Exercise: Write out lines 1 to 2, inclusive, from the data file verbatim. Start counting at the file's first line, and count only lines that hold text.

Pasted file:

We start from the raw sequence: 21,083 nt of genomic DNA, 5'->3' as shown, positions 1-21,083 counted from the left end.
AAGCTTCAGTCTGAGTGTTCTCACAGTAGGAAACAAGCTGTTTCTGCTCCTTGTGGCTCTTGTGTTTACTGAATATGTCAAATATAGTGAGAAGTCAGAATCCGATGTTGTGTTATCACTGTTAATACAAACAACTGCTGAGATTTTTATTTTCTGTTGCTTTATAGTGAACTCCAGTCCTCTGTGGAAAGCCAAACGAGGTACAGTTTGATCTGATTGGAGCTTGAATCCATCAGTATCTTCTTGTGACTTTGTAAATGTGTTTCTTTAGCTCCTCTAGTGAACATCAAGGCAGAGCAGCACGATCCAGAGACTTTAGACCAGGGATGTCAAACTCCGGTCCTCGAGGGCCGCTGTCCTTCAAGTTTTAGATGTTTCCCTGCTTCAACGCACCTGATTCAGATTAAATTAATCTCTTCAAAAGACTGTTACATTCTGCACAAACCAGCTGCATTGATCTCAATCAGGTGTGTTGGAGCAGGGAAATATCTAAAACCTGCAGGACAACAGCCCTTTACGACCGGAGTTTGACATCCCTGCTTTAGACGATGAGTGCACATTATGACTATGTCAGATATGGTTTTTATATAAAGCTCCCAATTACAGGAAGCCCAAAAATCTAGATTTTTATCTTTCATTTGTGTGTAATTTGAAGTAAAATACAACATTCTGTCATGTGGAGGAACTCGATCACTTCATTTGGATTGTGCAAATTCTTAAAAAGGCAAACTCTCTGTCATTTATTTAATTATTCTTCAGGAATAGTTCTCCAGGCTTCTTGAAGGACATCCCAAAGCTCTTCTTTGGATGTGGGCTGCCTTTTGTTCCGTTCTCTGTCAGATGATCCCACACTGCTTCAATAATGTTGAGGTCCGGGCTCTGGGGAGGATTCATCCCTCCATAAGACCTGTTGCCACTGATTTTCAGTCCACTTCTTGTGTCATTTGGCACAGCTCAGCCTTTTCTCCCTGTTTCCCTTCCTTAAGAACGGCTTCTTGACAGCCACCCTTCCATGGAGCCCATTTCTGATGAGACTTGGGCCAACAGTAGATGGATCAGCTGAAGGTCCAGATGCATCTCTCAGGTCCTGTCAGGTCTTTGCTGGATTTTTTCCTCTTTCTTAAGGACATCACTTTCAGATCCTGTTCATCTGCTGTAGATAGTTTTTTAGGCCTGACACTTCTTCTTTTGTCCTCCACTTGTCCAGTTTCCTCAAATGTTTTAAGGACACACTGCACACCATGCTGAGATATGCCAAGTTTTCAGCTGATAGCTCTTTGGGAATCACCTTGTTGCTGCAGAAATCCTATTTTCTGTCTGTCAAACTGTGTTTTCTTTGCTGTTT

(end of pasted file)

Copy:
We start from the raw sequence: 21,083 nt of genomic DNA, 5'->3' as shown, positions 1-21,083 counted from the left end.
AAGCTTCAGTCTGAGTGTTCTCACAGTAGGAAACAAGCTGTTTCTGCTCCTTGTGGCTCTTGTGTTTACTGAATATGTCAAATATAGTGAGAAGTCAGAATCCGATGTTGTGTTATCACTGTTAATACAAACAACTGCTGAGATTTTTATTTTCTGTTGCTTTATAGTGAACTCCAGTCCTCTGTGGAAAGCCAAACGAGGTACAGTTTGATCTGATTGGAGCTTGAATCCATCAGTATCTTCTTGTGACTTTGTAAATGTGTTTCTTTAGCTCCTCTAGTGAACATCAAGGCAGAGCAGCACGATCCAGAGACTTTAGACCAGGGATGTCAAACTCCGGTCCTCGAGGGCCGCTGTCCTTCAAGTTTTAGATGTTTCCCTGCTTCAACGCACCTGATTCAGATTAAATTAATCTCTTCAAAAGACTGTTACATTCTGCACAAACCAGCTGCATTGATCTCAATCAGGTGTGTTGGAGCAGGGAAATATCTAAAACCTGCAGGACAACAGCCCTTTACGACCGGAGTTTGACATCCCTGCTTTAGACGATGAGTGCACATTATGACTATGTCAGATATGGTTTTTATATAAAGCTCCCAATTACAGGAAGCCCAAAAATCTAGATTTTTATCTTTCATTTGTGTGTAATTTGAAGTAAAATACAACATTCTGTCATGTGGAGGAACTCGATCACTTCATTTGGATTGTGCAAATTCTTAAAAAGGCAAACTCTCTGTCATTTATTTAATTATTCTTCAGGAATAGTTCTCCAGGCTTCTTGAAGGACATCCCAAAGCTCTTCTTTGGATGTGGGCTGCCTTTTGTTCCGTTCTCTGTCAGATGATCCCACACTGCTTCAATAATGTTGAGGTCCGGGCTCTGGGGAGGATTCATCCCTCCATAAGACCTGTTGCCACTGATTTTCAGTCCACTTCTTGTGTCATTTGGCACAGCTCAGCCTTTTCTCCCTGTTTCCCTTCCTTAAGAACGGCTTCTTGACAGCCACCCTTCCATGGAGCCCATTTCTGATGAGACTTGGGCCAACAGTAGATGGATCAGCTGAAGGTCCAGATGCATCTCTCAGGTCCTGTCAGGTCTTTGCTGGATTTTTTCCTCTTTCTTAAGGACATCACTTTCAGATCCTGTTCATCTGCTGTAGATAGTTTTTTAGGCCTGACACTTCTTCTTTTGTCCTCCACTTGTCCAGTTTCCTCAAATGTTTTAAGGACACACTGCACACCATGCTGAGATATGCCAAGTTTTCAGCTGATAGCTCTTTGGGAATCACCTTGTTGCTGCAGAAATCCTATTTTCTGTCTGTCAAACTGTGTTTTCTTTGCTGTTT